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Biological Function for Prions?
December 30, 2003 1:40 PM   Subscribe

Remember Prions? Sure, but Do They Remember (for) You? Noone should be too (pdf) surprised if these controversial proteins turn out to be involved in a lot more than Mad Cow disease, and maybe have some important biological roles. But storing memories for nerve cells? Wow.
posted by freebird (15 comments total)

 
Sorry, the PDF link isn't to the original. Here's the original from Science, as plain HTML.
posted by freebird at 2:17 PM on December 30, 2003


er... freebird, that link gives me a registration page.
posted by soyjoy at 2:44 PM on December 30, 2003


Really? Which link? I didn't think I was logged in to anything for this content, and the main link (Nature Science Update via RSS, so I think it's public) seems fine on another computer, so I don't think I've got any cookie magic going...is everyone getting a registration page? Sorry if so...
posted by freebird at 2:56 PM on December 30, 2003


More info on prions and BSE here.
It's a self-link (I work for them), but salient.
posted by rocketman at 5:03 PM on December 30, 2003


Prions are about the coolest, and scariest, thing going.
posted by five fresh fish at 5:45 PM on December 30, 2003


from that promega site: "Because the incubation period of vCJD is so long, with years between ingesting the infected meat and developing clinical symptoms, researchers have not definitely linked BSE with vCJD."

Ah, time to go vegetarian?
posted by gen at 8:06 PM on December 30, 2003


Here's a great article based on a speech about BSE and prion diseases by Edward Scolnick, President of Merck Research. Also, Prion Diseases, MerckManual, a general layperson's overview.

It has been known for some time that prions play a large role in molecular biology, but the transformation and replication process into rouge prions has been at the forefront of research, so this study is interesting. The article does point out that the notion of prions building memories is speculation. It more accurately points to the curious role that some prions play in building neural networks and genetic replication, which has been known generally.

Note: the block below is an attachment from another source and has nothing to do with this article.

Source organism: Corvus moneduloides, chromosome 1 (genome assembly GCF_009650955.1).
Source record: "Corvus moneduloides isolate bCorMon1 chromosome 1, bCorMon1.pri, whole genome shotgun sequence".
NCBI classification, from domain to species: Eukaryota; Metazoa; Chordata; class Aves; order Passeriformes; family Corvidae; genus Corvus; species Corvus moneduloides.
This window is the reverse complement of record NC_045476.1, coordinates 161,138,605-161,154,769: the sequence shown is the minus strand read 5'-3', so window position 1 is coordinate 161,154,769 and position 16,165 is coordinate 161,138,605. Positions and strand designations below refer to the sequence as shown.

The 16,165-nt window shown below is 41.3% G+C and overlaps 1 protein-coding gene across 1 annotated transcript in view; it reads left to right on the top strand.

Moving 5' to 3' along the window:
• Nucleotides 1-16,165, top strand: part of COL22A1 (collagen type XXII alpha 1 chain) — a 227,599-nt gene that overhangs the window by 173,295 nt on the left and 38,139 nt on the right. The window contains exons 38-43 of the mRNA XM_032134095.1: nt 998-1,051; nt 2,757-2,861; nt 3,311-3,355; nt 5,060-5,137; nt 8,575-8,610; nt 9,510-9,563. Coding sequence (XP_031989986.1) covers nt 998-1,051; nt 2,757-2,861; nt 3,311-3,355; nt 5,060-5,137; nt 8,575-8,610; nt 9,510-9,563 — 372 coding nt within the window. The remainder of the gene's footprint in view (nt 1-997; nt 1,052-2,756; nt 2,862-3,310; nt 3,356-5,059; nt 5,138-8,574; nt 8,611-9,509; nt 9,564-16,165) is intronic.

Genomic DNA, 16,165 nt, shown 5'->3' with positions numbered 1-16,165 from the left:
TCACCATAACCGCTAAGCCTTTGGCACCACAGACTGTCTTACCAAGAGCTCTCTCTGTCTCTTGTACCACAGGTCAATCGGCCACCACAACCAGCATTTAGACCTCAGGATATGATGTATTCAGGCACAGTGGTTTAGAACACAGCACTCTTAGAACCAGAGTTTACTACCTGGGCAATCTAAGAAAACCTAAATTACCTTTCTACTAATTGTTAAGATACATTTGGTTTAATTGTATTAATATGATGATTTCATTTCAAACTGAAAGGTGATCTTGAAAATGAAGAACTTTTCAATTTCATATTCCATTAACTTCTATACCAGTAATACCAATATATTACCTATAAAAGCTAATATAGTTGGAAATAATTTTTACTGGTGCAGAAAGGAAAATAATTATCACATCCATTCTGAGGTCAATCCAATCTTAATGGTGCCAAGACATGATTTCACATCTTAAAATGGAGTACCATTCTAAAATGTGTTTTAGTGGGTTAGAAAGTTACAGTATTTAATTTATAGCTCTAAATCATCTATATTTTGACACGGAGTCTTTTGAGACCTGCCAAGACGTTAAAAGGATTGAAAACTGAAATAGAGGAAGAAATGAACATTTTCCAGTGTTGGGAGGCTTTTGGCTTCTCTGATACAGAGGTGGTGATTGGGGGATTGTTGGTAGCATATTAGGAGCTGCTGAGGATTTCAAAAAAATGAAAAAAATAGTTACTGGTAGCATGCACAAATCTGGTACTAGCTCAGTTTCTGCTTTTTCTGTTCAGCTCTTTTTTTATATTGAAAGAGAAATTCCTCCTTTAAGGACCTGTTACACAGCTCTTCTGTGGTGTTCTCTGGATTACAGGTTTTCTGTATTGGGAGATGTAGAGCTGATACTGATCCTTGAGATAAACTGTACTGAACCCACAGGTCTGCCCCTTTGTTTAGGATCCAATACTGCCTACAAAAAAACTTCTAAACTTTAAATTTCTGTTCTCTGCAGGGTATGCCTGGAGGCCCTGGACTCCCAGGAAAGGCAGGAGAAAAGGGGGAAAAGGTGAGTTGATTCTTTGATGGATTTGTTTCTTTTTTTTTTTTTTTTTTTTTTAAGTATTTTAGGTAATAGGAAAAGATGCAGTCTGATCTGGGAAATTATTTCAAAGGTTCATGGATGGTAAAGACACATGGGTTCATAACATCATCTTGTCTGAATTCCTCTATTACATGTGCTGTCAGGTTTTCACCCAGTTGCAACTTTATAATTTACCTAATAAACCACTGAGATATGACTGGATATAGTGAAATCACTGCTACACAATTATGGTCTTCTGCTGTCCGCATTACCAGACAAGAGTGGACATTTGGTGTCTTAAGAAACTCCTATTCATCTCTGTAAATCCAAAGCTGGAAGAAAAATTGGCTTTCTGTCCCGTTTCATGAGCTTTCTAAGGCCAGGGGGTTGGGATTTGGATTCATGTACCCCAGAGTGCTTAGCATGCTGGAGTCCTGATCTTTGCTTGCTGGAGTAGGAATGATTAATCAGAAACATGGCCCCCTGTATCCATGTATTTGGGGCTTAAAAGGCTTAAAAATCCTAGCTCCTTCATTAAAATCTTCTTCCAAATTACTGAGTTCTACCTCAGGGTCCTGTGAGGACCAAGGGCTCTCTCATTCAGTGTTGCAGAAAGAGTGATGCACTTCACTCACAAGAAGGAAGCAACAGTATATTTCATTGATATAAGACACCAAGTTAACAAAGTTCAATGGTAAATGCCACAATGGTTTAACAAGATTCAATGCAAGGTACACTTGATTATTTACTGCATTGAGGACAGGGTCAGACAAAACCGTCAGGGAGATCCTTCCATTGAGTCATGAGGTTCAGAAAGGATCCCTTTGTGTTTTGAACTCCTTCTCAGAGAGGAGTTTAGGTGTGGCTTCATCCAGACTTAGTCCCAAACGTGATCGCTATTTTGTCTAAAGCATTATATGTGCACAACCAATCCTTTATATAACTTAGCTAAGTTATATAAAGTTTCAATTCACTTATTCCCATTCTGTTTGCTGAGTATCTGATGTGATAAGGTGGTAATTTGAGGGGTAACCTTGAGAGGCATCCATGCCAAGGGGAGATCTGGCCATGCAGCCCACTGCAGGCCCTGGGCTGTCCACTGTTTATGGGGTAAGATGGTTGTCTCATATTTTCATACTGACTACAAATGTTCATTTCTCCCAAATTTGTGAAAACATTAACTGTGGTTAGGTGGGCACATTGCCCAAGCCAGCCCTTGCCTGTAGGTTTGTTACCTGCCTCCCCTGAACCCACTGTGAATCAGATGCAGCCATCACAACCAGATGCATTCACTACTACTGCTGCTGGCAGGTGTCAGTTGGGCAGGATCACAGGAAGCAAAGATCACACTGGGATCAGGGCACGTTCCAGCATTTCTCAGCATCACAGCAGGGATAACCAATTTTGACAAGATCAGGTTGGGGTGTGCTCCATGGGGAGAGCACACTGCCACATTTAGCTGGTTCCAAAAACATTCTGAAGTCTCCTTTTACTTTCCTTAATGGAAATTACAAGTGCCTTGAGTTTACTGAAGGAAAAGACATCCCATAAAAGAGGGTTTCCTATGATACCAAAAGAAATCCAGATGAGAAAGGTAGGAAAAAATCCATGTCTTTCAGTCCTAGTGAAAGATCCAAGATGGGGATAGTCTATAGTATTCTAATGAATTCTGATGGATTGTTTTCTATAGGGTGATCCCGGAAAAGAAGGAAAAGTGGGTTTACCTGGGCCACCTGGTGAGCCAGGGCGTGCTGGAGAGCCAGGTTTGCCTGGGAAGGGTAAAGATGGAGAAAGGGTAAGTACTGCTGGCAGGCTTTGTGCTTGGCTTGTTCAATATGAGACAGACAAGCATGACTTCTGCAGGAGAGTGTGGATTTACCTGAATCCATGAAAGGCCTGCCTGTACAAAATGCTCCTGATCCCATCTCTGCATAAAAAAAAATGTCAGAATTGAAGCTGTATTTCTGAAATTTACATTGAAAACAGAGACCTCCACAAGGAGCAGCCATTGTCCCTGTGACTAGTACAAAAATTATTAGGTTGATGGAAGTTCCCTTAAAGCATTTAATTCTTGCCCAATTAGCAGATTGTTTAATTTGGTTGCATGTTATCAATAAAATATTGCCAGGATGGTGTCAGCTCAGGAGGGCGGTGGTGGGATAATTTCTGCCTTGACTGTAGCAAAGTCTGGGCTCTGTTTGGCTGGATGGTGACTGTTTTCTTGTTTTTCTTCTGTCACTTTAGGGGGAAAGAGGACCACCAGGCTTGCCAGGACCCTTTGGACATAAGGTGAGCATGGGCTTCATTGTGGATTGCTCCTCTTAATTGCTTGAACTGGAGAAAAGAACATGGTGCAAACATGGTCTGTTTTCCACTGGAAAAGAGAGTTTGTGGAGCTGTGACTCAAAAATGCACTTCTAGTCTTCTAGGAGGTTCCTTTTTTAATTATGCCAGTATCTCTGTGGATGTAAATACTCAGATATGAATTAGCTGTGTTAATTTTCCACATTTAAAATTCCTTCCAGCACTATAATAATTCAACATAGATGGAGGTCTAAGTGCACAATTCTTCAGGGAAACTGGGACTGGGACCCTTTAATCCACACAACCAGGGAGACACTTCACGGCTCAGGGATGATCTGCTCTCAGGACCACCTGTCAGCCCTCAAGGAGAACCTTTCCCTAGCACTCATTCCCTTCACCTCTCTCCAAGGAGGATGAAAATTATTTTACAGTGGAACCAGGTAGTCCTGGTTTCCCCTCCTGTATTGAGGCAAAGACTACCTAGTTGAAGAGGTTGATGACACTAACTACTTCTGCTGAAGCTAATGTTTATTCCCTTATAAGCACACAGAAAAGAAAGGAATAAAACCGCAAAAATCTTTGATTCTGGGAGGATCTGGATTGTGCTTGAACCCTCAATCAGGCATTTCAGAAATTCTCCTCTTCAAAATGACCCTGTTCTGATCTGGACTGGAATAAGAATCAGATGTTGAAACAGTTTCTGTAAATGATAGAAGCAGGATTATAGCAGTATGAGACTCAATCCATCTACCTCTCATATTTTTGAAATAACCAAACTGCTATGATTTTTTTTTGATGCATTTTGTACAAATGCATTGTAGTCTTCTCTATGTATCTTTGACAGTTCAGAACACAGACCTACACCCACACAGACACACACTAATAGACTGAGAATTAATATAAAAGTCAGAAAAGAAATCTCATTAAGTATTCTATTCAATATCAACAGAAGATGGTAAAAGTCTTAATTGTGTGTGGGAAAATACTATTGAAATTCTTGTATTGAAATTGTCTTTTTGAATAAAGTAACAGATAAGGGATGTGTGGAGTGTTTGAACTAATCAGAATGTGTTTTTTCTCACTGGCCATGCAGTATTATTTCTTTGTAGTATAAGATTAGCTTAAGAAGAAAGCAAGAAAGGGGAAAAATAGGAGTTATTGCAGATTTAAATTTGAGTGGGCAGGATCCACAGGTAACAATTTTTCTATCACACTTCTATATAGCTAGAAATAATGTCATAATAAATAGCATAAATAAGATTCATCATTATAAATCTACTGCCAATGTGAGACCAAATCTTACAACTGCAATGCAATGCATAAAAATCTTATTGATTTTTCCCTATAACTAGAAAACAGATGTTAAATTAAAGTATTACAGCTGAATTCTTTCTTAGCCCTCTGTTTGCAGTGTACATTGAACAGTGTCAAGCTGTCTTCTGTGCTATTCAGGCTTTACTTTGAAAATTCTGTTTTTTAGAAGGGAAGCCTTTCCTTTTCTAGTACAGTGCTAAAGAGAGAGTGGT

It would make for a good story though, to link the cause of the cannibal form of the disease, kuru, to the physical ingestion of another's nightmares. It could have some cool plot twists like viral memetic subconscious hijacking, or voodoo dream catching, or maybe a burger joint develops a prion laced secret sauce that goes on everything [haha non burger eaters] which keeps their zombified consumer base "loyal" forever.
posted by roboto at 8:45 PM on December 30, 2003


Ah, time to go vegetarian?

Why? According to that quote you, er, quoted, BSE hasn't even been definitely linked to vCJD in humans. That was in the part you didn't boldface. Seems awfully shaky to me.

Reasonable precautions would be buying your beef from a reputable non-factory source that doesn't use animal protein in its feed, and/or replacing some of the beef you eat with other meat. But stop eating meat entirely? That seems like somewhat of an overreaction considering that the odds of contracting any form of CJD are very low even after the major BSE scare in England. We're not exactly talking about an epidemic here, it's still a very rare disease -- according to one source I located, "more than 100 cases" have been reported in Europe since 1994. Assuming that "more than 100" actually means 200, and assuming the population of Europe to be around 700 million (I'm intentionally stacking the deck against myself here to be conservative), that's mathematically the same as saying there has been no nvCJD in Europe since 1994 -- to well within six significant digits.

CJD is a horrifying way to go, to be sure, but AIDS is equally horrifying. In fact, AIDS is not a bad parallel. Giving up all meat because of nvCJD would be like giving up all sex because of AIDS, and you can expect approximately the same number of people to do the former as have done the latter: three, maybe even four.

Statistical rant aside... I expect we'll see someone win a Nobel prize for prion research within the next decade or two. It seems a fertile field for research.
posted by kindall at 9:48 PM on December 30, 2003


neato.

and if you're really worried about it, don't worry stopping now, who's to say you haven't already gotten some. also the switch can happen spontaneously, or due to genetic predisposition for the really paranoid.
posted by rhyax at 10:00 PM on December 30, 2003


Prions ... the other red meat.
posted by nofundy at 5:26 AM on December 31, 2003


Noone uses spaces anymore. Alot of us annoy easily.
posted by Civil_Disobedient at 5:44 AM on December 31, 2003


kindall,

Someone already has;

http://www.cnn.com/WORLD/9710/06/nobel/
posted by tami3_3 at 8:38 AM on December 31, 2003


Well, perhaps someone should invent a burger condom.
posted by delmoi at 6:19 PM on December 31, 2003


MetaFilter: Someone should invent a burger condom.
posted by rocketman at 8:37 AM on January 2, 2004


I have to second what kindall said above: shop at your local farmer's market. Get to know the meat vendors. Learn about how they raise their cattle. Select a supplier, and build a relationship with him or her.

Local agriculture is a great way to exercise control over the production of your food supply. I do not eat at McDonald's because I can't trust how the meat became a burger. Whereas the ground beef in my freezer right now... well, I helped feed those cows this summer.
posted by rocketman at 8:43 AM on January 2, 2004


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